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Arts & Culture


Class Divide Class Divide
Thursday, November 11, 2010 by Yehudah Mirsky | Jewish Ideas Daily » Daily Features

The world's two largest Jewish communities differ in many ways. Class is one of them. That fact was made painfully clear this week as 4,000 communal professionals, activists, and donors met in New Orleans for the general assembly of the Jewish Federations of North America—at the same time that, in Israel, the National Insurance Institute (equivalent to the U.S. Social Security Administration) issued its annual report on "poverty and social gaps" in the Jewish state.
The Non-Zionist The Non-Zionist
Monday, November 8, 2010 by Yehudah Mirsky | Jewish Ideas Daily » Daily Features

The YIVO Institute in New York recently marked the 150th birthday of perhaps the most eminent among its founders: the historian and nationalist ideologue Simon Dubnow (1860-1941). Massively influential in its time, Dubnow's historical writing has been overshadowed by the work of later generations of scholars. In the meantime, the cause he championed—Diaspora Jewish nationalism—was throttled by the Holocaust.  Yet the man and his ideas may be ripe for rediscovery.
The Jewish Saul Bellow The Jewish Saul Bellow
Wednesday, November 3, 2010 by Sam Munson | Jewish Ideas Daily » Daily Features

Does Saul Bellow (1915-2005) need an introduction? Nobel laureate, three-time National Book Award winner, famed for his capacious mind and his profoundly idiosyncratic, sky-reaching prose, a lifelong generator of personal and public controversy, Bellow was also the unrivaled paragon, during his life and after his death, of American Jewish letters. But readers of the massive new collection of the novelist's letters might be forgiven for wondering in what sense Bellow was a Jewish writer at all.
The Persian Talmud The Persian Talmud
Tuesday, November 2, 2010 by Yehudah Mirsky | Jewish Ideas Daily » Daily Features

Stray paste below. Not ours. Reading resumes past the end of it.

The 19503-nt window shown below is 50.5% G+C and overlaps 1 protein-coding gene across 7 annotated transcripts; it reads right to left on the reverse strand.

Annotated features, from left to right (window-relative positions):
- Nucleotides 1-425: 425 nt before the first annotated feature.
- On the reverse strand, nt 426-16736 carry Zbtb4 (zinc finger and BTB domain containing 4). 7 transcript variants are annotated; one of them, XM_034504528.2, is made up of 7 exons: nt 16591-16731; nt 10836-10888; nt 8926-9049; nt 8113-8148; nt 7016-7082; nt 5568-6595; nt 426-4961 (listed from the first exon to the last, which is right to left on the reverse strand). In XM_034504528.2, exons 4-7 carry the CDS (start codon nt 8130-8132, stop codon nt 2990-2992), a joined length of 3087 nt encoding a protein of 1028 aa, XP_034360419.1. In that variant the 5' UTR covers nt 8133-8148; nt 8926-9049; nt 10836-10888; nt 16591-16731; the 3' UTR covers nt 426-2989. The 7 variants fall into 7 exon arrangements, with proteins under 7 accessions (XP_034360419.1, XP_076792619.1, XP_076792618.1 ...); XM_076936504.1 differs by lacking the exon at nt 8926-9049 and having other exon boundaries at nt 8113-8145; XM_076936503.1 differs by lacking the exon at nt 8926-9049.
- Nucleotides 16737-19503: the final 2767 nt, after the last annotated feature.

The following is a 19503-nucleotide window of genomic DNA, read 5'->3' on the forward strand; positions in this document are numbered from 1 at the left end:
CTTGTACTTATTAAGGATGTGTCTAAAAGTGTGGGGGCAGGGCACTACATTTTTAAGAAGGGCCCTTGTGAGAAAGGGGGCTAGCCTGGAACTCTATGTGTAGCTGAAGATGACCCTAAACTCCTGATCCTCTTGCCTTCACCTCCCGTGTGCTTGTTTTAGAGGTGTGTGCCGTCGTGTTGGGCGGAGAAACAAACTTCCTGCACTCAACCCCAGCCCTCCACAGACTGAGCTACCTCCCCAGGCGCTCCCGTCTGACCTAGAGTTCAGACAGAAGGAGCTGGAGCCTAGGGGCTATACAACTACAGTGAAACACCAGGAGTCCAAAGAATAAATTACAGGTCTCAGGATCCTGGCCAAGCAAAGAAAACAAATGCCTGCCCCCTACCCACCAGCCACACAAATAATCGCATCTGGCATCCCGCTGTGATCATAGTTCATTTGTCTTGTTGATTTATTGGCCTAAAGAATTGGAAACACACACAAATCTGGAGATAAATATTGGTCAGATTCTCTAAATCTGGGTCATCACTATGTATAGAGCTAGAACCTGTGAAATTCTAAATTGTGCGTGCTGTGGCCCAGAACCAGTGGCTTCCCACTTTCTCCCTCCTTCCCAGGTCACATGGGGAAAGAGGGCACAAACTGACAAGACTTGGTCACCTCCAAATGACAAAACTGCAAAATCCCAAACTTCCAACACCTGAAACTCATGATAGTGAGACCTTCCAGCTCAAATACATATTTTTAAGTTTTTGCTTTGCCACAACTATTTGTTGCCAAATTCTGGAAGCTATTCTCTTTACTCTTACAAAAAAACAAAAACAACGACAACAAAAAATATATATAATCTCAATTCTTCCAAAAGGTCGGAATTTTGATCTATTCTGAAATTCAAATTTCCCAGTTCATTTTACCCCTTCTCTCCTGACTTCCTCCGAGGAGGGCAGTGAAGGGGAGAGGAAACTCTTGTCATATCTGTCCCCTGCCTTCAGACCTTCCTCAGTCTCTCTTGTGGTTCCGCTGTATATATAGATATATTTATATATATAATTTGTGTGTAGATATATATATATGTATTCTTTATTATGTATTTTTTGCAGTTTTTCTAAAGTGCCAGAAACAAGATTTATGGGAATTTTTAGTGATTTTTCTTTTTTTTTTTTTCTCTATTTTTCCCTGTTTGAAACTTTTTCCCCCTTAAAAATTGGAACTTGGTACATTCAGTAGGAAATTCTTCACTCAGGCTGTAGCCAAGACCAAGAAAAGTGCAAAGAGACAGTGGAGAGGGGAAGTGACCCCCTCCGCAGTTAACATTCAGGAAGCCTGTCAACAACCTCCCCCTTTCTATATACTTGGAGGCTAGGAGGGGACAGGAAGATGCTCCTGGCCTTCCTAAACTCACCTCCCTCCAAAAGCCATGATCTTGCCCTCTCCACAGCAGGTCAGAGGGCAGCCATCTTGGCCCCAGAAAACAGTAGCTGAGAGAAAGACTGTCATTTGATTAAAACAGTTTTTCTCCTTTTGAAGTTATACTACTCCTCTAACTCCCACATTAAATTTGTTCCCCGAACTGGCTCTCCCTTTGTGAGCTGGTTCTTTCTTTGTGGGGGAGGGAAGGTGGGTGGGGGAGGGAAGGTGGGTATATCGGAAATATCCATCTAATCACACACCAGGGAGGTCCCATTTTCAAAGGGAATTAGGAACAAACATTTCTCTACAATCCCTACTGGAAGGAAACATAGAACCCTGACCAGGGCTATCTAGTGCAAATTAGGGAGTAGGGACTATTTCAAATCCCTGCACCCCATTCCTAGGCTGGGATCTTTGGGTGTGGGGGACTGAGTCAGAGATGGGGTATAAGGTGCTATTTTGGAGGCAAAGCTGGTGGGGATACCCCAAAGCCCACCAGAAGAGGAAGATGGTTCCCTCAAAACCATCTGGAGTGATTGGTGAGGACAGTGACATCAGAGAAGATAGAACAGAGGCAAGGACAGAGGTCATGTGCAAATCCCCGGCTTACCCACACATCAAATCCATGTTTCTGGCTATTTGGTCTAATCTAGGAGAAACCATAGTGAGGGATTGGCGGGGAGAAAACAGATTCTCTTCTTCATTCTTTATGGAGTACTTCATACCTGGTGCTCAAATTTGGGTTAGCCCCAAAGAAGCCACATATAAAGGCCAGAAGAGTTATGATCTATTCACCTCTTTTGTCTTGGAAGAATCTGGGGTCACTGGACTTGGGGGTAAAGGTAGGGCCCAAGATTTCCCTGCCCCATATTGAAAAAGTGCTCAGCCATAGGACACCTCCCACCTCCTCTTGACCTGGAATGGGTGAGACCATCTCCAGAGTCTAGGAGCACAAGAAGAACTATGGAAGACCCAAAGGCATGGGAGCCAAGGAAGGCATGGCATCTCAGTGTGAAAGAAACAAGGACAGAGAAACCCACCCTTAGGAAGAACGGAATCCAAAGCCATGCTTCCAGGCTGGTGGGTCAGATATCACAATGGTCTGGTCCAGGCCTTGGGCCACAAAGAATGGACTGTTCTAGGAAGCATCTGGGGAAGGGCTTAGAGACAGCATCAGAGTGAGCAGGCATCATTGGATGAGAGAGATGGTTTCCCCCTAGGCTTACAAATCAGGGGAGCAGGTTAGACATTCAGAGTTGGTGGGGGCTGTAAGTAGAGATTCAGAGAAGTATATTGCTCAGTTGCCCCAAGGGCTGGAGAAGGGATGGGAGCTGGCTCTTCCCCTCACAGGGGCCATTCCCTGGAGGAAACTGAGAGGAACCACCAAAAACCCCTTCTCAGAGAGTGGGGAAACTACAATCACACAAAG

A recent gathering of scholars who have been intensely researching the buried treasures of "Irano-Judaica," together with the release of a volume titled The Talmud in its Iranian Context, underscores one of the most exciting developments in Jewish studies: the effort to put the "Babylonia" back into the Babylonian Talmud.
The Mad Mystic of Bratslav The Mad Mystic of Bratslav
Monday, November 1, 2010 by Allan Nadler | Jewish Ideas Daily » Daily Features

Rabbi Nahman of Bratslav (1772-1811) is the strangest and most paradoxical leader in the history of Hasidism, and one of its most original, albeit mad, geniuses.  Nahman has been an object of both literary fascination and considerable scholarly research. He also shares center stage with Franz Kafka (1888-1924) in Rodger Kamenetz's Burnt Books.
The Azeri Exception The Azeri Exception
Friday, October 29, 2010 by Aryeh Tepper | Jewish Ideas Daily » Daily Features

Someone forgot to tell the republic of Azerbaijan that Jews and Muslims cannot live together in peace. Somewhere between twenty and forty thousand Jews reside in that Shiite country, which sits on Iran's northern border and enjoys diplomatic, economic, and military ties with Israel. Can this last, and for how long?
Jumping with Dance Jumping with Dance
Thursday, October 28, 2010 by Margot Lurie | Jewish Ideas Daily » Daily Features

"I don't like that people think Israel: war, guns, army. This doesn't really color who we are."  Thus speaks Ohad Naharin, artistic director of the Batsheva dance company, which recently completed a triumphantly successful round of performances in New York. To tell the story, and the significance, of modern dance in Israel is indeed to add a bright and distinctive hue to the "color" both of the state and of its cultural achievements, among which Batsheva occupies a place of shining honor.
Under Islam Under Islam
Thursday, October 21, 2010 by Aryeh Tepper | Jewish Ideas Daily » Daily Features